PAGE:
Marcio Jose Sanchez and Sudhin Thanawala, Associated Press
Updated 8:31 p.m.
(AP) — A third wildfire has erupted in Mendocino County and prompted evacuations even as hard-pressed firefighters struggle to contain blazes that have burned nearly a dozen homes.
Fire and sheriff's officials say a blaze dubbed the Eel Fire erupted Tuesday afternoon near the rural community of Covelo in Mendocino County and quickly grew to 865 acres.
There aren't any immediate reports of houses burned but official have ordered evacuations for about 60 homes on Mendocino Pass Road, an old ranching and farming area on the edge of a national forest.
The fire is about 40 miles north of where twin wildfires threatened some 10,000 homes Tuesday in Lake and Mendocino counties — yet another front in the battle against the flames that have ravaged some of the state's most scenic areas.
The two fires, known collectively as the Mendocino Complex, have burned seven homes along 80,408 acres of rural land. Fire crews were able to slow the spread of one of the blazes into populated areas and instead the fire pushed into the Mendocino National Forest.
"Just because you see a big column (of smoke) standing up every day does not mean we're not having some success in the fire line," Cal Fire Battalion Chief John Messina told a community meeting in Lake County.
He urged people to stay vigilant because fires can easily jump over containment lines.
Incident commander Bret Gouvea said he was cautiously optimistic about the progress, the Record-Searchlight newspaper of Redding reported. Collectively the fires are 12 percent contained.
"We're turning the corner," he said, adding that he hates "saying those things (because) this thing has made me a liar so many times."
In Lake County, evacuation orders were in effect for the 4,700-resident town of Lakeport along with some smaller communities and a section of the national forest. In all, some 15,000 people have been warned to flee, fire officials said.
Lakeport, north of San Francisco, is the county seat and a popular destination for bass anglers and boaters on the shores of Clear Lake. But by Monday night it was a ghost town, the main streets deserted.
A few miles away embers, ash and smoke swirled through vineyards where at least one home had gone up in flames. Firefighters set blazes at the bottom of hills in order to burn up the tinder-dry brush before flames cresting the ridge tops could feed on it and surge downhill. A fleet of aircraft made continuous water and fire retardant drops, filling the air with the roar of their engines.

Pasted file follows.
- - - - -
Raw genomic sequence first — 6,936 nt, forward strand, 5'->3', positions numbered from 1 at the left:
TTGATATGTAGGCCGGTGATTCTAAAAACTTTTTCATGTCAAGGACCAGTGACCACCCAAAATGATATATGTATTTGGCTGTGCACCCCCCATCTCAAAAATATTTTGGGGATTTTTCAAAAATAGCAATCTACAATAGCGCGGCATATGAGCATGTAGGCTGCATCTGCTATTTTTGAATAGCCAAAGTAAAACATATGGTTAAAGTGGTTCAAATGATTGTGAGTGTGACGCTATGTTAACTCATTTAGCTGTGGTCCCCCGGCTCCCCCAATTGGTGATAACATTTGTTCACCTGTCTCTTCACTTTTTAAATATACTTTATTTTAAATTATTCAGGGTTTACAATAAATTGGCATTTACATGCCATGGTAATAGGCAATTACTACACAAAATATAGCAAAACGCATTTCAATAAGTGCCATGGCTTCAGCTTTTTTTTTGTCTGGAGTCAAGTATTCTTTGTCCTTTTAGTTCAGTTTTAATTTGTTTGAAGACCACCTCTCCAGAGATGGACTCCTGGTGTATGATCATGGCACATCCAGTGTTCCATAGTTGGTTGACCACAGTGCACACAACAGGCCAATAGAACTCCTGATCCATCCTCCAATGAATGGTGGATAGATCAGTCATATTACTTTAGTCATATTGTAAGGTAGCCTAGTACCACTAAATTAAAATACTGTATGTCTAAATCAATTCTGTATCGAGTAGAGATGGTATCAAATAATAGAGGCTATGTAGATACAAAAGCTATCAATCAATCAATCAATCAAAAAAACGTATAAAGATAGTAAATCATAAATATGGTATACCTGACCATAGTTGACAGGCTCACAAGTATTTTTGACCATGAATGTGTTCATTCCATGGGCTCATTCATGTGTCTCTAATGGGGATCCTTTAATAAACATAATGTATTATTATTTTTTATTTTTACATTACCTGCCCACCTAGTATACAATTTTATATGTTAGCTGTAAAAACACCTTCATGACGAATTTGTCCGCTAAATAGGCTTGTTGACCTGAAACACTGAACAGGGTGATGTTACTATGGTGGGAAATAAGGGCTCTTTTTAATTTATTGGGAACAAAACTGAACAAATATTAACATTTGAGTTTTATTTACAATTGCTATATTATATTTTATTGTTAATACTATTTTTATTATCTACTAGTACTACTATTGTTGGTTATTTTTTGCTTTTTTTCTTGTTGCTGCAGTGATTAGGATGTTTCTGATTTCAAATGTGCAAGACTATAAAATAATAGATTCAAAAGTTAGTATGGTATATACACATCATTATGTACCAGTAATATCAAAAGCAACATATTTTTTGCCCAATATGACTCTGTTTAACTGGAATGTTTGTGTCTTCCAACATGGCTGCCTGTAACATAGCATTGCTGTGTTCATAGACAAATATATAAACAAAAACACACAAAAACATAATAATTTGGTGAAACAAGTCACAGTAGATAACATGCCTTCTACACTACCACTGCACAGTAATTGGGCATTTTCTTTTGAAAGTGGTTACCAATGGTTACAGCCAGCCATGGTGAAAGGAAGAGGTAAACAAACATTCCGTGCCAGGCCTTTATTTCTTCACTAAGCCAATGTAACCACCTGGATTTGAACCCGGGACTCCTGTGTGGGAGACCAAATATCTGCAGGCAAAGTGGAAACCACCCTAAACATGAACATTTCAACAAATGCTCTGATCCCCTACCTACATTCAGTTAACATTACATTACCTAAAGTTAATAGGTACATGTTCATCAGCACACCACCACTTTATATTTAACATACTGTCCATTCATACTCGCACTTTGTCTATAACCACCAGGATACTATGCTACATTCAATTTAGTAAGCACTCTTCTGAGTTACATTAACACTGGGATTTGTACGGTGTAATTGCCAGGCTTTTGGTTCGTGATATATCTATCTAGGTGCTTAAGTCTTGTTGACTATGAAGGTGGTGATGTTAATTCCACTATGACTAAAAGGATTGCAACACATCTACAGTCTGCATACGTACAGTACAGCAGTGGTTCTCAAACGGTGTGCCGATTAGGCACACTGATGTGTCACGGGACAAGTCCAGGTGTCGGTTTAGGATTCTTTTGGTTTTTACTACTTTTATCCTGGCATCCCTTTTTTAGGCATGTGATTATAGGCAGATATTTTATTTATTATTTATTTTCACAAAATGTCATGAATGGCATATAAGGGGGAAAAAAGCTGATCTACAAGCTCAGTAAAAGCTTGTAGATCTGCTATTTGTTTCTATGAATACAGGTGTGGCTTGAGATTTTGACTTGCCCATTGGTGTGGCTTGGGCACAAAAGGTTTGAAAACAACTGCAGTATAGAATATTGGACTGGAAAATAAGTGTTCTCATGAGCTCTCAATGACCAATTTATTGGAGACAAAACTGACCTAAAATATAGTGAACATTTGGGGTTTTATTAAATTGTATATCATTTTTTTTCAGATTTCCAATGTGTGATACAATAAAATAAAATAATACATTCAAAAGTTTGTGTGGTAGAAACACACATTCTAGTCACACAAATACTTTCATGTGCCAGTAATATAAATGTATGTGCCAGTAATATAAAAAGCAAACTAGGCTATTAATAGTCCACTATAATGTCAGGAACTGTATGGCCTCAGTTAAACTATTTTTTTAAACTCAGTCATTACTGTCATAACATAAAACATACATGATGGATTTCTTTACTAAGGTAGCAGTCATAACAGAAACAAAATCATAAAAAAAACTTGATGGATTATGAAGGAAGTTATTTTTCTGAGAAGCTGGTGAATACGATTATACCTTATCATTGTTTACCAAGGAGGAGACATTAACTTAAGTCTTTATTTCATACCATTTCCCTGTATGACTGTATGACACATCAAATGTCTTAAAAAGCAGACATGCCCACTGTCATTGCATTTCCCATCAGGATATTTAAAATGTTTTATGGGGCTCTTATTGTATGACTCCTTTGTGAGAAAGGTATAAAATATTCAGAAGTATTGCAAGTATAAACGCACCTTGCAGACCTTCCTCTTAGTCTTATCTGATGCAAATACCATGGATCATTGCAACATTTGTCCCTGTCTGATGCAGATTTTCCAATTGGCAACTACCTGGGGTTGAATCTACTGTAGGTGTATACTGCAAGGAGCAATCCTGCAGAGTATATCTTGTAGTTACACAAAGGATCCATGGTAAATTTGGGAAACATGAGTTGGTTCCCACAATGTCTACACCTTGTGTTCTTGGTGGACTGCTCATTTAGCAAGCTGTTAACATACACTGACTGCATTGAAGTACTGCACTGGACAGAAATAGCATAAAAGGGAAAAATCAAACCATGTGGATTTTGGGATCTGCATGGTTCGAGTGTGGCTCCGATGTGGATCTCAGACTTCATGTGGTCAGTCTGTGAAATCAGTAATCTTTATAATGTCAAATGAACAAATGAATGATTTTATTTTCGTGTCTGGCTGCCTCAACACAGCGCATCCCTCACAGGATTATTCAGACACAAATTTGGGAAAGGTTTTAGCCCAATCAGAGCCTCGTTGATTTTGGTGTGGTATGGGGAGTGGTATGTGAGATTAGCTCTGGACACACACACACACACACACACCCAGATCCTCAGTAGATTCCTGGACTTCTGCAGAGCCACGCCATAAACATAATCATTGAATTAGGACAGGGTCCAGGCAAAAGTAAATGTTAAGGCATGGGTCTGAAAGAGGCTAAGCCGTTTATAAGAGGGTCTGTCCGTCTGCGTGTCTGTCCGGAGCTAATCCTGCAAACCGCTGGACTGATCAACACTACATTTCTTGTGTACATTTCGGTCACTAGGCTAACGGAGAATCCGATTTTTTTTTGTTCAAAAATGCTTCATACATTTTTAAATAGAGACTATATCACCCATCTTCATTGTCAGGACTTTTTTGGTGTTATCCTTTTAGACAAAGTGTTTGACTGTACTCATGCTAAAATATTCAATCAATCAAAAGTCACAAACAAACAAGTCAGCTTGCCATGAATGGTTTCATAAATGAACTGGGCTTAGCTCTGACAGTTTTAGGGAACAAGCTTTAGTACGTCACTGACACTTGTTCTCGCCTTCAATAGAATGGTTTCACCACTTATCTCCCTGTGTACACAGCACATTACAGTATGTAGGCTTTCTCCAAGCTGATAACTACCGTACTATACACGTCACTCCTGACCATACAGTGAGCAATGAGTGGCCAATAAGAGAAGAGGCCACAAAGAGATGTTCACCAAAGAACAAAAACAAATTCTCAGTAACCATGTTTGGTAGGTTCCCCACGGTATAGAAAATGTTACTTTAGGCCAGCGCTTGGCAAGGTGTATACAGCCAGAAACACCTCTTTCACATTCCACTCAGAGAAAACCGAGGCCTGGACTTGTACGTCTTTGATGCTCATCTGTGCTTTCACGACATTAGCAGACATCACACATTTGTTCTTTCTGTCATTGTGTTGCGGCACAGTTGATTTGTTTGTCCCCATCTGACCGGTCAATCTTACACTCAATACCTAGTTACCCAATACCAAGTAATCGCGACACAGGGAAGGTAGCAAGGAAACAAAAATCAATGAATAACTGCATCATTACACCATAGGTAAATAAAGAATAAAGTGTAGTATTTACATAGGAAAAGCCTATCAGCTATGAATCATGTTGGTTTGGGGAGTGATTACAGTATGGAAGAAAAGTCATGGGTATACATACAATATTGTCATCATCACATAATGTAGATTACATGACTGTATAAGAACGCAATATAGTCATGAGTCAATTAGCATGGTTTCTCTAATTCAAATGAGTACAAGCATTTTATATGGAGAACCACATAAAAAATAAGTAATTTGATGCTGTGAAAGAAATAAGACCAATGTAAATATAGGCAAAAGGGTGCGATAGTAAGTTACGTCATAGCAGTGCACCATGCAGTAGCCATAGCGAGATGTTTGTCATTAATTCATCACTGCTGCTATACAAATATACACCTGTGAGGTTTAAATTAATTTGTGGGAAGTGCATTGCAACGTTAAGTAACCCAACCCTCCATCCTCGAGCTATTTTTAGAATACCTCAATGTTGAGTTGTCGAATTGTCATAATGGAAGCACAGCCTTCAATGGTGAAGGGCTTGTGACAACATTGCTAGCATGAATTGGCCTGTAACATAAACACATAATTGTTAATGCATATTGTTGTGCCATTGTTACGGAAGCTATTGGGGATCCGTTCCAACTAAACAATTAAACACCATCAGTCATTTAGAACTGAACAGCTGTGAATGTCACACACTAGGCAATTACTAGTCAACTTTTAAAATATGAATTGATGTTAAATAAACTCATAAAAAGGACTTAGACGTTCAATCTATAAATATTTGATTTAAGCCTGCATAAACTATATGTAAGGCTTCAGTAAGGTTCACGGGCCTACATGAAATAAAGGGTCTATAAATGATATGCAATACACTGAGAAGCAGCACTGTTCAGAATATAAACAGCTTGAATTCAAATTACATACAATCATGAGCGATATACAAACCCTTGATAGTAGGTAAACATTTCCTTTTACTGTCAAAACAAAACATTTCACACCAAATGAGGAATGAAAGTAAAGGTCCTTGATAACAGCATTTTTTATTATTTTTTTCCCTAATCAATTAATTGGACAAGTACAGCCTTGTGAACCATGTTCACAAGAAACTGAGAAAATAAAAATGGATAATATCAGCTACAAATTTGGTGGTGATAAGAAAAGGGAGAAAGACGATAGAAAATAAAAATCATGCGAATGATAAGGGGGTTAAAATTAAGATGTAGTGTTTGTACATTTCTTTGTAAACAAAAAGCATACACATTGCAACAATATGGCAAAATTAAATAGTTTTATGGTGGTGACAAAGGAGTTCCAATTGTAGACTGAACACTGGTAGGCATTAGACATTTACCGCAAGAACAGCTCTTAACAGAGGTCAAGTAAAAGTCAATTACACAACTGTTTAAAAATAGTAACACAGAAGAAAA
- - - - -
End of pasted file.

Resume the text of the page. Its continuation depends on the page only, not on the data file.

But not everyone heeded the orders to evacuate.
Derick Hughes II remained behind at his property in Nice, California, where he ran sprinklers on his roof and removed yard plants that could catch fire.
The 32-year-old Marine Corps veteran sent his wife and two daughters to safety along with three carloads of belongings. But he said he had too much at stake to leave himself. He bought his three-bedroom house last year using a loan from the Department of Veterans Affairs.
"This is everything I bled for, and I've worked really hard to get to where I am, and I'm just not willing to give it up so easily," he said over the phone. "Some people may think that's selfish of me, and I have insurance. But the way things go, I'd rather not start over."
The Mendocino Complex fires were among 17 burning across the state, where fire crews were stretched to the limit.
Firefighters from 10 other states are helping to battle the blazes, with six more states expected to send firefighting resources to California this week.
In Riverside County, east of Los Angeles, an arson fire that destroyed seven homes last week was 82 percent contained Monday.
Fire crews also have battled numerous small brushfires this summer, most charring only a few acres but still threatening homes in built-up areas along parched foothills. A 10-acre fire damaged 13 homes and apartments Monday in Santa Clarita, northwest of Los Angeles, county fire officials said.
McLean, the state fire spokesman, said there was no guarantee of safety in a state that has been ravaged by years of drought that has turned trees and brush to tinder.
"Anything could happen anywhere. That's the nature of the beast for all of these fires," he said. "The vegetation is so dry all it takes is a spark to get it going."
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